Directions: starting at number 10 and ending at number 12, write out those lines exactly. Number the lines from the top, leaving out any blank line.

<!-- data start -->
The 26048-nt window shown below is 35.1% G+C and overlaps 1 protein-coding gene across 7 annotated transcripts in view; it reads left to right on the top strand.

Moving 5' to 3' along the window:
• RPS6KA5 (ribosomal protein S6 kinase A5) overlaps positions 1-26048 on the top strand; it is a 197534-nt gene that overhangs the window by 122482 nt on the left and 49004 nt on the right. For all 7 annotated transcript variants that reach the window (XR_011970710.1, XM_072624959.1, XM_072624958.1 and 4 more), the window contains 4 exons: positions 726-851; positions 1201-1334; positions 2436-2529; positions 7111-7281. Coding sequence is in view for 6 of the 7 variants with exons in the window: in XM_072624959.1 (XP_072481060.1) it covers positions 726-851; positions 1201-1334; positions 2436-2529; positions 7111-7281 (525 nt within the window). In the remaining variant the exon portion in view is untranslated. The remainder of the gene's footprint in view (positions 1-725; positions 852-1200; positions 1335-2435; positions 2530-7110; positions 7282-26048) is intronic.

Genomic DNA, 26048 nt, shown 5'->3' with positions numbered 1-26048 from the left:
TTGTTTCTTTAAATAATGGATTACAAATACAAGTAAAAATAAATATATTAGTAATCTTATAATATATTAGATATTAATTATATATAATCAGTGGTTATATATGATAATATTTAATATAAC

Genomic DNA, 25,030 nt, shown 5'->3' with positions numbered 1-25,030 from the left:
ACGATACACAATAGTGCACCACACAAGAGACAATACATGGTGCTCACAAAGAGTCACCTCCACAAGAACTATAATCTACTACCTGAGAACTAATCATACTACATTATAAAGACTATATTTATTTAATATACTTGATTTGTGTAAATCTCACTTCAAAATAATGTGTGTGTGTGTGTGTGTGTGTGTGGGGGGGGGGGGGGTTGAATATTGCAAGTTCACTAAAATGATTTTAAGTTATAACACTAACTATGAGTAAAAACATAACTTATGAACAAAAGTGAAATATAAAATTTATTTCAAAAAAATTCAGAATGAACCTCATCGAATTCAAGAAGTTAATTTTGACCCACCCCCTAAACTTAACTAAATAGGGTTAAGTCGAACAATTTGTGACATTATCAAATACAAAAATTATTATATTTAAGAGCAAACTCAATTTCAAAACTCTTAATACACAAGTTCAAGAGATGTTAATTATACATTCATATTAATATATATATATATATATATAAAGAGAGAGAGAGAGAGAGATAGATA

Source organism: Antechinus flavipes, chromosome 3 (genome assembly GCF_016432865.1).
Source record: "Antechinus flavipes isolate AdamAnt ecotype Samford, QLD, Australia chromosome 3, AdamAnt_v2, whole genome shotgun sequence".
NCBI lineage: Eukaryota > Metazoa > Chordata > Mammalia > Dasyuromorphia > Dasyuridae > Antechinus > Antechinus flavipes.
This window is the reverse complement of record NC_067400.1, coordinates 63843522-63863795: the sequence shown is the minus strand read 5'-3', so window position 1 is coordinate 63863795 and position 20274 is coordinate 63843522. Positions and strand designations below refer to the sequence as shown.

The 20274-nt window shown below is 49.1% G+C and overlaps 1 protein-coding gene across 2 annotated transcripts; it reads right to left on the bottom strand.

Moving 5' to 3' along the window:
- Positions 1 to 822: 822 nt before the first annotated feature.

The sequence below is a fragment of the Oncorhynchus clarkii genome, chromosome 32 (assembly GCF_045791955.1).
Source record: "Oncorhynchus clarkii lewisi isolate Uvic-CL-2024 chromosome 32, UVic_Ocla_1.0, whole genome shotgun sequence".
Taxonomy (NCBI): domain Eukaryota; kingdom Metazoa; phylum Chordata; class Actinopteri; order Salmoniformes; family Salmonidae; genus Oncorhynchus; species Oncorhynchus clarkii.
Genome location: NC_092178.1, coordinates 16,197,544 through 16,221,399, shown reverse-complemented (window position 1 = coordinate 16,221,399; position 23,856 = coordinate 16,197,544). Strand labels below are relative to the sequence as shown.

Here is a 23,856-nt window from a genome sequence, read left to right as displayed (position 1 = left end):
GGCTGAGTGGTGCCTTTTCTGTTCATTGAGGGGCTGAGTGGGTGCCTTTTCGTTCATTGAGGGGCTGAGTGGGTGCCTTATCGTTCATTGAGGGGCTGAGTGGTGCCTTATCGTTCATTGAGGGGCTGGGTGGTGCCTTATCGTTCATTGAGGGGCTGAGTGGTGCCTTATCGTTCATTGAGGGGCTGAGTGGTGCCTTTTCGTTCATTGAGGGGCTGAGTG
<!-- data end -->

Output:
NCBI lineage: Eukaryota > Metazoa > Chordata > Mammalia > Dasyuromorphia > Dasyuridae > Antechinus > Antechinus flavipes.
This window is the reverse complement of record NC_067400.1, coordinates 63843522-63863795: the sequence shown is the minus strand read 5'-3', so window position 1 is coordinate 63863795 and position 20274 is coordinate 63843522. Positions and strand designations below refer to the sequence as shown.

The 20274-nt window shown below is 49.1% G+C and overlaps 1 protein-coding gene across 2 annotated transcripts; it reads right to left on the bottom strand.